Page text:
One of the biggest buzzwords in the IT industry for the past few years, virtualization has matured into a practical requirement for many best-practice business scenarios, becoming an invaluable tool for security professionals at companies of every size. In addition to saving time and other resources, virtualization affords unprecedented means for intrusion and malware detection, prevention, recovery, and analysis. Taking a practical approach in a growing market underserved by books, this hands-on title is the first to combine in one place the most important and sought-after uses of virtualization for enhanced security, including sandboxing, disaster recovery and high availability, forensic analysis, and honeypotting.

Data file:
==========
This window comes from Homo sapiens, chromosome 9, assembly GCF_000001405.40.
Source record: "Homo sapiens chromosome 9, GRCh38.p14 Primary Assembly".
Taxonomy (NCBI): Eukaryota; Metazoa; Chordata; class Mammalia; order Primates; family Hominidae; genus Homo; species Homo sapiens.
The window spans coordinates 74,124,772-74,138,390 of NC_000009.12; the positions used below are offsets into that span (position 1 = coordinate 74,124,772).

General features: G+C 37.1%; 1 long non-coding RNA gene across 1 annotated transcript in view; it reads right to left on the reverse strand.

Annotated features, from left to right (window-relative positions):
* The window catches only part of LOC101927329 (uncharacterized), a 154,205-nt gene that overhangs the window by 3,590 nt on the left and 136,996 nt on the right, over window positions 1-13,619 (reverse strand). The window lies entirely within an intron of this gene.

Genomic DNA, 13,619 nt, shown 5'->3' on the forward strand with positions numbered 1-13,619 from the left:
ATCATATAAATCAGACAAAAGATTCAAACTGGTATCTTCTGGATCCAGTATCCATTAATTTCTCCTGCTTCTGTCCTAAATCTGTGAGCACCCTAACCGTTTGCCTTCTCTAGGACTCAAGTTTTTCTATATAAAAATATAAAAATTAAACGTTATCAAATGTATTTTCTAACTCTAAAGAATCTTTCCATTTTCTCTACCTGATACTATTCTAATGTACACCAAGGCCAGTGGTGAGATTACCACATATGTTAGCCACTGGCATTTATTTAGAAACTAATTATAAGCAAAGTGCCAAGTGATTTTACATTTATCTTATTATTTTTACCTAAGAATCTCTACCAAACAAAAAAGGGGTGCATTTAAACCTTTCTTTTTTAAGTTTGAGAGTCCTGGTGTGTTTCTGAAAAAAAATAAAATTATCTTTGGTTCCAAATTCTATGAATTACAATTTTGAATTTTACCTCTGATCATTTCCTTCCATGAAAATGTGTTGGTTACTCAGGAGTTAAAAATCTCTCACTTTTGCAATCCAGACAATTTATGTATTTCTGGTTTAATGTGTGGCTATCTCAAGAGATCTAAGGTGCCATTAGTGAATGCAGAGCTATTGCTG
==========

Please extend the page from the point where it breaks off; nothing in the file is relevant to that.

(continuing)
Already gaining buzz and traction in actual usage at an impressive rate, Gartner research indicates that virtualization will be the most significant trend in IT infrastructure and operations over the next four years. A recent report by IT research firm IDC predicts the virtualization services market will grow from $5.5 billion in 2006 to $11.7 billion in 2011. With this growth in adoption, becoming increasingly common even for small and midsize businesses, security is becoming a much more serious concern, both in terms of how to secure virtualization and how virtualization can serve critical security objectives.